Another application of the loop feed bushing configuration is to connect two separate source feeds (Feed A and Feed B) to a single unit. This is similar to the earlier scenario in Figure 2 and Figure 3, but with a single unit. For this application, one or more oil-immersed rotary-type selector switches are installed in the transformer, allowing the unit to alternate between the two feeds as needed. Certain configurations will allow switching between each source feed with no momentary loss of power to the load being served—a crucial advantage for end users who value electrical service continuity.
Figure 9: The above diagram shows one loop feed transformer in a loop system with the option of being fed from one of two power supplies.
Here is another example of a loop feed transformer installed in a radial system. In this situation, the primary cabinet has only one set of conductors landed on the A-side bushings, and the second set of B-side bushings is terminated with either insulated caps or elbow arresters. This arrangement is ideal for any radial feed application where only one transformer is required in an installation. Installing surge protective devices on the B-side bushings is also the standard configuration for the last transformer in a chain or series of loop feed units (conventionally, surge protection is installed at the last unit).
Figure 10: Here is an example of a loop feed primary with six bushings where the second three B-side bushings are terminated with dead front elbow arresters. This configuration works for a single transformer by itself, and it also is used for the last transformer in a series of connected units.
It’s also possible to replicate this configuration with a three bushing radial feed primary using rotatable feed-through (or feedthru) inserts. Each feed-through insert gives you the option to install one cable termination and one dead front elbow arrester per phase. This configuration with feed-through inserts also makes landing another set of cables for loop system applications possible, or the additional three connections could be used to feed power to another transformer in a series (or loop) of units. The feed-through configuration with radial transformers does not allow for the option of selecting between a separate set of A-side and B-side bushings with internal switches at the transformer, which makes it an undesirable choice for loop systems. Such a unit could be used for a temporary (or rental) solution when a loop feed transformer is not readily available, but it is not an ideal permanent solution.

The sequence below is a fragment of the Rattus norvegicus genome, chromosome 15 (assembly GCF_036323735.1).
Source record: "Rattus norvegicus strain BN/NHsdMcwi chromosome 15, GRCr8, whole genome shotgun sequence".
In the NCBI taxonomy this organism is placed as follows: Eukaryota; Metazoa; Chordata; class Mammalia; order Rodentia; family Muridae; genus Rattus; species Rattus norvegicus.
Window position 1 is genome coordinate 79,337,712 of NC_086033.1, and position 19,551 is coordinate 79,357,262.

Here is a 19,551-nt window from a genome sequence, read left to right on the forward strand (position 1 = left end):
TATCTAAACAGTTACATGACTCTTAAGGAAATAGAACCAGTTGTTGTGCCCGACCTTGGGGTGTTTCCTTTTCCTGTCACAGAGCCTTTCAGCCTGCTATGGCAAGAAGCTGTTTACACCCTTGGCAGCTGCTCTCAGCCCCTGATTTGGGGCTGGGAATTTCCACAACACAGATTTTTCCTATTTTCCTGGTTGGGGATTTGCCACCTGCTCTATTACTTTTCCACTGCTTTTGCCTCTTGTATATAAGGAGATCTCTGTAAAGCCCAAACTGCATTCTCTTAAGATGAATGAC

Figure 11: Rotatable feed-through inserts may be used to add arresters or another set of outgoing cables to a radial feed bushing setup.
As mentioned at the start, loop feed transformers are used widely in radial systems since they can easily be outfitted for stand-alone operation as shown above in Figure 10, but they are almost always the exclusive choice for loop systems due to their six bushing layout. With the installation of oil-immersed selector switching, multiple source feeds can be controlled from the primary cabinet of the unit.
The principle with selector switches involves breaking the flow of current at the transformer’s coils just like a simple on/off switch with the additional capability of redirecting current flow between the A-side and B-side bushings. The easiest selector switch configuration to understand is the three two-position switch option. As Figure 12 shows, one on/off switch controls the transformer itself, and the two additional switches control the A-side and B-side feeds individually. This configuration is perfect for loop system setups (as in Figure 9 above) which require selecting between two separate sources at any given time. It also works well for radial systems with multiple units daisy-chained together.